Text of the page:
The Obama Administration and Israel don’t see eye to eye on much these days, and the latest source of tension is the Ukraine regime change and the subsequent dramatic anti-Russia swing in US policy.
The US assumed Israel would be on board with the shift, and has expressed anger at Israel’s refusal to support a UN General Assembly resolution condemning Russia over the Crimea.
Israeli officials, for once, are arguing that the situation is none of their business, with Soviet-born Foreign Minister Avigdor Lieberman staking out a policy of neutrality on the matter. Israel’s Defense Ministry seems to be backing the stance too, arguing they don’t need to automatically endorse the US position.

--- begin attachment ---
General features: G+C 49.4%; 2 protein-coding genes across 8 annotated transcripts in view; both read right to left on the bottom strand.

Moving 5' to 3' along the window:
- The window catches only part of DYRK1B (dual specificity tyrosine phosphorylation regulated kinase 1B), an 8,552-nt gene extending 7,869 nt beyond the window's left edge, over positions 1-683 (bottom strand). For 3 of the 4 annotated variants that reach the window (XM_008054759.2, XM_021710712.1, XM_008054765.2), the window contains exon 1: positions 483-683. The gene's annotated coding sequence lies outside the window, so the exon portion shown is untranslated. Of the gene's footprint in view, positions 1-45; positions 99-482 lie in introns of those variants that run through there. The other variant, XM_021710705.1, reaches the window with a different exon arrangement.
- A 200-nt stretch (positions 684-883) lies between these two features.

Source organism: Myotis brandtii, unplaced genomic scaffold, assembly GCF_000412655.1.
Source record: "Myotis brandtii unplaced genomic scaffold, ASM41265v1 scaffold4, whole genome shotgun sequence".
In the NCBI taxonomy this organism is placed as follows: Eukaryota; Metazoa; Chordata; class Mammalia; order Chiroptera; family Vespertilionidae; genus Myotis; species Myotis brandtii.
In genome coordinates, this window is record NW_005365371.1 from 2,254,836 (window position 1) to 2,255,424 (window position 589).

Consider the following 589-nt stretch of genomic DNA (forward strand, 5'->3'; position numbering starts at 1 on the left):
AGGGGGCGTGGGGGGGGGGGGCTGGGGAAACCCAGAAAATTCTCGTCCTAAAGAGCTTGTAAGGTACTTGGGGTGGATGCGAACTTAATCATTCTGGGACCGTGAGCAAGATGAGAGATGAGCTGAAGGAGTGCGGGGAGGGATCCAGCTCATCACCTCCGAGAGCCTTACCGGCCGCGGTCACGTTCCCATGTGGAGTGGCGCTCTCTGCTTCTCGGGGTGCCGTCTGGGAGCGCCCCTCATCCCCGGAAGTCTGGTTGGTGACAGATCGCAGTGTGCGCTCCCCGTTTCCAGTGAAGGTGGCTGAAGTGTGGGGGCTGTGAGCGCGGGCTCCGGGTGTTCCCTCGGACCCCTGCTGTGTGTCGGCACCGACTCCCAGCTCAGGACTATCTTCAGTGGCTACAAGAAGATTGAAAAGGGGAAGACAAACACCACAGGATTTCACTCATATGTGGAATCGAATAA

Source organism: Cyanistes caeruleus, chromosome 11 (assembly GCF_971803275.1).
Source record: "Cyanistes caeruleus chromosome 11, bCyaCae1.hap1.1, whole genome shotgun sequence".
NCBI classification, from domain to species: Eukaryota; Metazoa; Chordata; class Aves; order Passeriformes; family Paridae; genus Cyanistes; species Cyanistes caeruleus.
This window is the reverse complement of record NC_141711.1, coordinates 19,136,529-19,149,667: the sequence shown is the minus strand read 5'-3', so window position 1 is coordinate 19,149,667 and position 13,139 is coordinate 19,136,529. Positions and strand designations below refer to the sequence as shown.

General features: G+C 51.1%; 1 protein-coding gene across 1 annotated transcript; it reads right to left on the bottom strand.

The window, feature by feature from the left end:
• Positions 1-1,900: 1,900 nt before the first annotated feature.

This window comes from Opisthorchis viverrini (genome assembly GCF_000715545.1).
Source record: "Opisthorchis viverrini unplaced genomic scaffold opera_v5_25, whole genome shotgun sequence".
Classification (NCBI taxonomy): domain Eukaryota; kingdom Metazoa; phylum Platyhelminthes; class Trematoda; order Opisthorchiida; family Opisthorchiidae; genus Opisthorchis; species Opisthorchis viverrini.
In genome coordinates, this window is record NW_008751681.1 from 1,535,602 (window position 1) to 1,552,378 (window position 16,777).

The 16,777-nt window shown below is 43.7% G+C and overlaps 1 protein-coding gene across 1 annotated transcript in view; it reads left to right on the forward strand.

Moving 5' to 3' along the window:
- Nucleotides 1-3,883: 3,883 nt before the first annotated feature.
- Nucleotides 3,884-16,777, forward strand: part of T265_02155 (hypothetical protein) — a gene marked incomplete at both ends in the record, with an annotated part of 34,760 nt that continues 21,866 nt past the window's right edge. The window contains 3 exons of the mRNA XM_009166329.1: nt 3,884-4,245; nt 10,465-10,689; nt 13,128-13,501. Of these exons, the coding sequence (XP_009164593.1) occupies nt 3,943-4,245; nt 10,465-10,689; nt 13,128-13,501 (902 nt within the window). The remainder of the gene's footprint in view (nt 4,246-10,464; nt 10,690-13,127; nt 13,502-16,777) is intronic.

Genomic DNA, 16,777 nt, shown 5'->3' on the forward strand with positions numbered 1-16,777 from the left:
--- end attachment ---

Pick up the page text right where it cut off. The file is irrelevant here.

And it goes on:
US officials disagree vehemently, and were reportedly “incensed” that Lieberman suggested relations with both the US and Russia were important to retain, since the US gives Israel billions annually, and Russia doesn’t.
In many ways the split has also been reflected in media coverage of the situation in Ukraine, as US media has dutifully mirrored government claims of Russian aggression, and claimed anti-semitism among the neo-Nazi Right Sector in the Ukraine as a “myth.” Israel’s media, by contrast, has reported extensively on attacks against Ukrainian synagogues, and the growing emigration of Jews from the nation.
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